Figure 3 presents information from the model about dealers' liquidity supply and investors' liquidity demand. I define the liquidity supply index as the quantity of liquidity that (according to the model) dealers would provide if the price of liquidity were 1 basis point.9 Similarly, I define the liquidity demand index as the quantity of liquidity that investors would demand if the price of liquidity were 1 basis point. An increase in the liquidity supply index thus captures an outward shift in liquidity supply. Similarly, an increase in the liquidity demand index captures an outward shift in liquidity demand. Table 1 presents information about recent shifts in liquidity supply and demand and compares recent experience with important historical episodes over the past three decades, such as the failure of the Long-Term Capital Management hedge fund or the Lehman collapse.


However, preliminary data for April suggest that the rise in investors' demand for dealer-provided liquidity retraced in late March or April. The estimated decline in investors' demand for dealer-provided liquidity was the largest decline, in percentage terms, since 1990.


Role of Federal Reserve operations related to the Treasury marketFederal Reserve interventions in financial markets in recent months may have importantly affected the evolution over this period in dealers' liquidity supply and investors' demand for dealer-provided liquidity.


Operations in which the Federal Reserve lends to dealers against Treasury or other collateral might increase the availability of financing to dealers and reduce their funding risks.10 Such operations might therefore lead to an outward shift in dealers' liquidity supply curve in the Treasury market.


Operations in which the Federal Reserve lends to foreign central banks against Treasury collateral might allow foreign central banks and investors to obtain dollar funding without selling Treasury securities. Thus, such operations might lead to an inward shift in the demand for dealer-provided liquidity in the Treasury market.11


Treasury purchase operations, except when limited to securities with very short remaining maturity, absorb duration risk and might reduce term premiums. These effects of purchases might bolster dealers' risk-bearing capacity, contributing to an outward shift in dealers' liquidity supply curve.12 Because Treasury purchase operations are typically conducted to concentrate purchases in the cheapest securities within maturity buckets, Treasury purchase operations might also reduce the demand imbalances that give rise to noise, thereby leading to an inward shift in investors' demand for dealer-provided liquidity.


Unfortunately, the empirical model used in this note cannot attribute changes in liquidity supply and demand to particular announcements and events. Such an attribution is challenging for two main reasons. First, the model is not able to provide a high-frequency description of liquidity supply and demand changes during narrow windows around policy announcements or operations, especially in periods when many policy announcements are made in the same day. Second, it is difficult to pin down the expected timing of the effects of Federal Reserve operations on dealers' liquidity supply or investors' liquidity demand in the Treasury market. Would these operations affect liquidity supply only upon the announcement of unexpected operations? What would be the effect of the execution of pre-announced operations? As suggested by Duffie (2010), a number of institutional impediments such as search-and-matching frictions can importantly affect the immediate effect of an unexpected announcement of operations and the evolution of this effect over time.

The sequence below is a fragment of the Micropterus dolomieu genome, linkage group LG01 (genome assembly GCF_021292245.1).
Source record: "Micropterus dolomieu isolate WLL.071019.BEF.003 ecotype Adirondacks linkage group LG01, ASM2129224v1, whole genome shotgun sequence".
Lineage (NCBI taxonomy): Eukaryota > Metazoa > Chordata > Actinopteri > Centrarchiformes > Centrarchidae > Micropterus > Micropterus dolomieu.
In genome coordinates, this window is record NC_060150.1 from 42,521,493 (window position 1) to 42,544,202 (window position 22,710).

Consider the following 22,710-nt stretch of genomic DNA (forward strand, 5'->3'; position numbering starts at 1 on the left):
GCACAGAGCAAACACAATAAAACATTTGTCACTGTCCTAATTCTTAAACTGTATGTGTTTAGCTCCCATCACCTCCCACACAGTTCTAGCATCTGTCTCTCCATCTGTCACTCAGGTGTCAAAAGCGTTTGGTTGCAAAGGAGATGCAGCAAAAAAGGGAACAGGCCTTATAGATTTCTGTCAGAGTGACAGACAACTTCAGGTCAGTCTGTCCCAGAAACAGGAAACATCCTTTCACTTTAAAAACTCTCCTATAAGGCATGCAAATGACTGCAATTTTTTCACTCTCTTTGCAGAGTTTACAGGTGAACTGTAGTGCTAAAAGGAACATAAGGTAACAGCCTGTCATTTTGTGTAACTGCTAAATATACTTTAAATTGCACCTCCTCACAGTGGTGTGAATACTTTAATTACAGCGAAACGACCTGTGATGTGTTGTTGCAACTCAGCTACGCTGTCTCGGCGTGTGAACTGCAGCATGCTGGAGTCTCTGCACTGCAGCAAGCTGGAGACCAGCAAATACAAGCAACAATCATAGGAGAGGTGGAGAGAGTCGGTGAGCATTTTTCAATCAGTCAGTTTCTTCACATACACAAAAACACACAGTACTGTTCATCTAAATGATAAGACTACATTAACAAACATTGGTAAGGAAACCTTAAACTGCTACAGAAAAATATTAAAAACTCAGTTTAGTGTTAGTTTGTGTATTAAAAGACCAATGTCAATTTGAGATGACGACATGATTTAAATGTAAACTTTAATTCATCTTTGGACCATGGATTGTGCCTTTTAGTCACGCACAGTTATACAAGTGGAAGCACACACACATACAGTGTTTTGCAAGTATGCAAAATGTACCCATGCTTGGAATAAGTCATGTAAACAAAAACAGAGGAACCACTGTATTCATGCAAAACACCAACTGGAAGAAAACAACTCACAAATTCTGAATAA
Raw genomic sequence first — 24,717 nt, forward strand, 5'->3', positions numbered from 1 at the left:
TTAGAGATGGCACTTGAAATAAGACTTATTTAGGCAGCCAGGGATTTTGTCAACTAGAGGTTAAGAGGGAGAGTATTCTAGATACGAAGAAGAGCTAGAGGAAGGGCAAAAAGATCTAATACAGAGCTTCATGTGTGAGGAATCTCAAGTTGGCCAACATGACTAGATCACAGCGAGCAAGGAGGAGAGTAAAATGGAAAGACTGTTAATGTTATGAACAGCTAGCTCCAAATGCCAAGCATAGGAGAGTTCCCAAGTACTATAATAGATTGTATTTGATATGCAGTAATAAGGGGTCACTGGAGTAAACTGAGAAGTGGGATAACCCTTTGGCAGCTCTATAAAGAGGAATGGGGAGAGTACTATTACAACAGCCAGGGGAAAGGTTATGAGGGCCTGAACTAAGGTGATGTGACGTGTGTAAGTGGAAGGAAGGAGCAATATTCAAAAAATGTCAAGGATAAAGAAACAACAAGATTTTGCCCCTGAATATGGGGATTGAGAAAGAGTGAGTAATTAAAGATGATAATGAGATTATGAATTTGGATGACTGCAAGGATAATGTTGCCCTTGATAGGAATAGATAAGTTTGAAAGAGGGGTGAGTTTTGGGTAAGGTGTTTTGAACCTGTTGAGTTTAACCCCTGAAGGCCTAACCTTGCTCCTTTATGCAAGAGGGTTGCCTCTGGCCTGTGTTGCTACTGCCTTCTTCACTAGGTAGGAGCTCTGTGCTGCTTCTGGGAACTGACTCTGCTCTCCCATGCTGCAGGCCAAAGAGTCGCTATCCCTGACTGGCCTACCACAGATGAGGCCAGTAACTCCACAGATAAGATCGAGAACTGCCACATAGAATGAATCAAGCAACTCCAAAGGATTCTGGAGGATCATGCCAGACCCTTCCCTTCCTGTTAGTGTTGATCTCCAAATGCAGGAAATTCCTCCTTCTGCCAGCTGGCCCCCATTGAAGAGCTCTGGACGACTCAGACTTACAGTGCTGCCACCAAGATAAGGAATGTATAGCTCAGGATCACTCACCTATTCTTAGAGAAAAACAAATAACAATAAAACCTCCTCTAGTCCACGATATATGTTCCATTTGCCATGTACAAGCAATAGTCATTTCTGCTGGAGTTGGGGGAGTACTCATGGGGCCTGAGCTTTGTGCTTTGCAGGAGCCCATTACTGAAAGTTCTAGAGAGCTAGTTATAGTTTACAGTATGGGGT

Understanding liquidity in the Treasury market is also useful because the Treasury market is typically highly liquid and Treasury securities have amongst the highest credit quality. Thus, a shortage of market liquidity in the Treasury market provides an important signal about liquidity in the broader universe of financial markets. Moreover, many of the dealers that provide liquidity in the Treasury market are active across financial markets. We can therefore use the Treasury market to extract a signal about dealers' inventory constraints more broadly.


Historically, declines in liquidity supply in the Treasury market have been associated with contemporaneous and persistent declines in liquidity in a wide range of dealer-intermediated markets (see, for example Goldberg, 2020). One such market is that of corporate debt, for which declines in liquidity supply can lead to reductions in corporate debt issuance. Indeed, corporate debt issuance has historically declined following declines in Treasury market liquidity supply.13 Moreover, Goldberg and Nozawa (forthcoming) show that declines in dealers' liquidity supply in corporate bond markets are associated with higher risk premiums for corporate bonds. 041b061a72